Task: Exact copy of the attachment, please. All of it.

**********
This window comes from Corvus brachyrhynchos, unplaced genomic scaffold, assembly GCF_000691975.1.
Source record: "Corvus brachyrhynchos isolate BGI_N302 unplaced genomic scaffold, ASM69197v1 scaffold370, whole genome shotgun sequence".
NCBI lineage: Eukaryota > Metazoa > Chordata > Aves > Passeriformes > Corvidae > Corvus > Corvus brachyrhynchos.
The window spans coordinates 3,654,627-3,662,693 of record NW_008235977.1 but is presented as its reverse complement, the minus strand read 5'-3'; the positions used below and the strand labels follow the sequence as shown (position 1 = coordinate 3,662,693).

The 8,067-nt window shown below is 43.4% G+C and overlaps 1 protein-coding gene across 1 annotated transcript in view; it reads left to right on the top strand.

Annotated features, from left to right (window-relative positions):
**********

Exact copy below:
This window comes from Corvus brachyrhynchos, unplaced genomic scaffold, assembly GCF_000691975.1.
Source record: "Corvus brachyrhynchos isolate BGI_N302 unplaced genomic scaffold, ASM69197v1 scaffold370, whole genome shotgun sequence".
NCBI lineage: Eukaryota > Metazoa > Chordata > Aves > Passeriformes > Corvidae > Corvus > Corvus brachyrhynchos.
The window spans coordinates 3,654,627-3,662,693 of record NW_008235977.1 but is presented as its reverse complement, the minus strand read 5'-3'; the positions used below and the strand labels follow the sequence as shown (position 1 = coordinate 3,662,693).

The 8,067-nt window shown below is 43.4% G+C and overlaps 1 protein-coding gene across 1 annotated transcript in view; it reads left to right on the top strand.

Annotated features, from left to right (window-relative positions):